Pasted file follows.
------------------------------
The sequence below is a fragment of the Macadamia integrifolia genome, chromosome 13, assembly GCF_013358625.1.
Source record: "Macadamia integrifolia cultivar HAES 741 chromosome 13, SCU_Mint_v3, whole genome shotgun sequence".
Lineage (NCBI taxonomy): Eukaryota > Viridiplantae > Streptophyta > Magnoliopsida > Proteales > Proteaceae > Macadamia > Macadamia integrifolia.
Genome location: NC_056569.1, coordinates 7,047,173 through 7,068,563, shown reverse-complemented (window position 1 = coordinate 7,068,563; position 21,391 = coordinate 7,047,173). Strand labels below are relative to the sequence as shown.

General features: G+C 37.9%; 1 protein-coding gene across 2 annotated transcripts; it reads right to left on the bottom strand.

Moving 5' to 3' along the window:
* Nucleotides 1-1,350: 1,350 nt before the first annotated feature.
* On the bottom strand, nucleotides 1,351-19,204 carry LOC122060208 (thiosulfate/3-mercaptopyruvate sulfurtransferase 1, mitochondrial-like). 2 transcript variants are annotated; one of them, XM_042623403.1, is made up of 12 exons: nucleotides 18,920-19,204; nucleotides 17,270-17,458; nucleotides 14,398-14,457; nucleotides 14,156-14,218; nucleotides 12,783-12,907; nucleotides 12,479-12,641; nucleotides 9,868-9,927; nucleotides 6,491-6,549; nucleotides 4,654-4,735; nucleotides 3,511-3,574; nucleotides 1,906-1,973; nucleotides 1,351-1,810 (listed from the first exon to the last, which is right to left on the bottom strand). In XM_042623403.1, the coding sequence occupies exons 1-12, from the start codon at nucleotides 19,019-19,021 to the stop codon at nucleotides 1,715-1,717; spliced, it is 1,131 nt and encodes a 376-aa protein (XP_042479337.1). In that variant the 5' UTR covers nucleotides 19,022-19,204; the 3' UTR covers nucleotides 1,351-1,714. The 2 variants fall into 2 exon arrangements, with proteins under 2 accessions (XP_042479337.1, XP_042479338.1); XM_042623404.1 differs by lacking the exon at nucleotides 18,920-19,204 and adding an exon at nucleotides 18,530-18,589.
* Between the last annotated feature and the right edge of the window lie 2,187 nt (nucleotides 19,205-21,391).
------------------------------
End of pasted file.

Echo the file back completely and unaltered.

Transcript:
The sequence below is a fragment of the Macadamia integrifolia genome, chromosome 13, assembly GCF_013358625.1.
Source record: "Macadamia integrifolia cultivar HAES 741 chromosome 13, SCU_Mint_v3, whole genome shotgun sequence".
Lineage (NCBI taxonomy): Eukaryota > Viridiplantae > Streptophyta > Magnoliopsida > Proteales > Proteaceae > Macadamia > Macadamia integrifolia.
Genome location: NC_056569.1, coordinates 7,047,173 through 7,068,563, shown reverse-complemented (window position 1 = coordinate 7,068,563; position 21,391 = coordinate 7,047,173). Strand labels below are relative to the sequence as shown.

General features: G+C 37.9%; 1 protein-coding gene across 2 annotated transcripts; it reads right to left on the bottom strand.

Moving 5' to 3' along the window:
* Nucleotides 1-1,350: 1,350 nt before the first annotated feature.
* On the bottom strand, nucleotides 1,351-19,204 carry LOC122060208 (thiosulfate/3-mercaptopyruvate sulfurtransferase 1, mitochondrial-like). 2 transcript variants are annotated; one of them, XM_042623403.1, is made up of 12 exons: nucleotides 18,920-19,204; nucleotides 17,270-17,458; nucleotides 14,398-14,457; nucleotides 14,156-14,218; nucleotides 12,783-12,907; nucleotides 12,479-12,641; nucleotides 9,868-9,927; nucleotides 6,491-6,549; nucleotides 4,654-4,735; nucleotides 3,511-3,574; nucleotides 1,906-1,973; nucleotides 1,351-1,810 (listed from the first exon to the last, which is right to left on the bottom strand). In XM_042623403.1, the coding sequence occupies exons 1-12, from the start codon at nucleotides 19,019-19,021 to the stop codon at nucleotides 1,715-1,717; spliced, it is 1,131 nt and encodes a 376-aa protein (XP_042479337.1). In that variant the 5' UTR covers nucleotides 19,022-19,204; the 3' UTR covers nucleotides 1,351-1,714. The 2 variants fall into 2 exon arrangements, with proteins under 2 accessions (XP_042479337.1, XP_042479338.1); XM_042623404.1 differs by lacking the exon at nucleotides 18,920-19,204 and adding an exon at nucleotides 18,530-18,589.
* Between the last annotated feature and the right edge of the window lie 2,187 nt (nucleotides 19,205-21,391).